The following is taken from the World Health Organization’s report on Safe Motherhood, Care in Normal Birth: a practical guide. There are a couple of introductory pages and about fifteen pages of references, and the remainder of the 57 pages of this pdf file are devoted to a discussion of the typical practices in birth around the world, finally dividing them into one of four categories: 1) practices which are demonstrably useful; 2) practices which are clearly harmful; 3) practices for which insufficient evidence exists; and 4) practices which are frequently used inappropriately. They arrived at these conclusions from studying birth practices around the world (from the high-tech U.S. to the impoverished third-world countries), citing a plethora of published research along the way. This document is pretty “meaty” or “heavy” reading, but quite understandable. Some of the practices (like using sterile instruments) are obviously always done in the U.S., but other countries need to improve on them. I would encourage you to read the full document, especially to see how they arrive at some of the following conclusions (the numbers at the end of each point correspond to the discussion sections in the document, and they are in chronological order–pregnancy, first stage of labor, second stage of labor, etc.). This discussion is for normal labor with normal women; there are things that could make a woman high-risk during pregnancy, or things that happen during labor that would change the “risk category”. But this is for most of the women in the world. (I will put italicized explanatory notes on some of these; and I will emphasize certain words from the original in bold.) This is part two.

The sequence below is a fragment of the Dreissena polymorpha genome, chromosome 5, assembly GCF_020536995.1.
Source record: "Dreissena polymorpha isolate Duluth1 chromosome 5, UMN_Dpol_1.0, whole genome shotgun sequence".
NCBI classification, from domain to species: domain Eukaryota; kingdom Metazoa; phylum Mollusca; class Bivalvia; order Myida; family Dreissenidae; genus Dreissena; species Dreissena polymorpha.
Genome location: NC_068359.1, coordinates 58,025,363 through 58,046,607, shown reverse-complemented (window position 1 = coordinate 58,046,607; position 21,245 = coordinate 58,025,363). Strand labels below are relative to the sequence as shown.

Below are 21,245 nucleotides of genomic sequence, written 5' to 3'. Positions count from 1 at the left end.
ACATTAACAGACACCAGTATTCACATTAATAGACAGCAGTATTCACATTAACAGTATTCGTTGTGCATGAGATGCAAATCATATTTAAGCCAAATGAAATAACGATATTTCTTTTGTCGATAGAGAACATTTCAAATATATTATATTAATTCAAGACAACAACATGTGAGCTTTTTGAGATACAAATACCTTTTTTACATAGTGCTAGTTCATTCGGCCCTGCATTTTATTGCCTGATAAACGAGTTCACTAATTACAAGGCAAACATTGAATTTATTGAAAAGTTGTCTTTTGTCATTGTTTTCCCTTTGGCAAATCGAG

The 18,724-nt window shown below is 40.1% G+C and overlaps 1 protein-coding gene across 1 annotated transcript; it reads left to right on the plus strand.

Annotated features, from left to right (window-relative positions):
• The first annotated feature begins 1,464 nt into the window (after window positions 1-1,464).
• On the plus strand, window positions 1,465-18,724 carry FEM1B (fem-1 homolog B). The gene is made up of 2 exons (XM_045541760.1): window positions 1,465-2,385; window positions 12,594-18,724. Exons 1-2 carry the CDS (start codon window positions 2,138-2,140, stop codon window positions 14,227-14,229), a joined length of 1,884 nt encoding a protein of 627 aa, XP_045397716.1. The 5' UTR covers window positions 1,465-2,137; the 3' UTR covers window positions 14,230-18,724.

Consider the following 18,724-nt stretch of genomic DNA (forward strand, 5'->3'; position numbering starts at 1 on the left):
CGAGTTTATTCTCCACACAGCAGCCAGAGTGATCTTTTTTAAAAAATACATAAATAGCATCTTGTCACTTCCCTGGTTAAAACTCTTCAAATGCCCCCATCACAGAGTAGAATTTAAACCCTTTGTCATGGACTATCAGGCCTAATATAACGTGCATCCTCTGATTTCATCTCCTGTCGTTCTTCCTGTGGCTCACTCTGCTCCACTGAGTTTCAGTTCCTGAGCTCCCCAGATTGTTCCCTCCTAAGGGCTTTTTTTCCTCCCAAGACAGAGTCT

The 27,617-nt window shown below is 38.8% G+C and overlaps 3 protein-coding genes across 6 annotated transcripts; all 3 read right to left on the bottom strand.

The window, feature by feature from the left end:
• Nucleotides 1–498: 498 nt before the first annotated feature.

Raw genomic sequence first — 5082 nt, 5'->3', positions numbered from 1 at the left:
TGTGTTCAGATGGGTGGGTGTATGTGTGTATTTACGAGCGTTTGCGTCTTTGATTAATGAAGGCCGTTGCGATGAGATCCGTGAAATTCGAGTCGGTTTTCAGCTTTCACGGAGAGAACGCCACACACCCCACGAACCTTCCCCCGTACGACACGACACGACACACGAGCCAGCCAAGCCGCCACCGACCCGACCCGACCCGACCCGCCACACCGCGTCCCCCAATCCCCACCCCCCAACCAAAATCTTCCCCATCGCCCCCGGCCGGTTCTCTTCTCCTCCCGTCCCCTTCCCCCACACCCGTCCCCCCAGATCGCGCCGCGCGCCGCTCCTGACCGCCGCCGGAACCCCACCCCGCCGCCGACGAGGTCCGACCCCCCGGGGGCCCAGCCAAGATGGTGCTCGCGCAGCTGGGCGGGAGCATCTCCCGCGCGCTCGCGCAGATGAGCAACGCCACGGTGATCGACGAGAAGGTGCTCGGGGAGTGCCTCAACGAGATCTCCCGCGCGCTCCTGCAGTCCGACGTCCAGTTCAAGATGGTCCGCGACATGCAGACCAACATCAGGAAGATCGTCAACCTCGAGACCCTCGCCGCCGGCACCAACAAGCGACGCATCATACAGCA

6.2 Practices which are Clearly Harmful or Ineffective and Should be Eliminated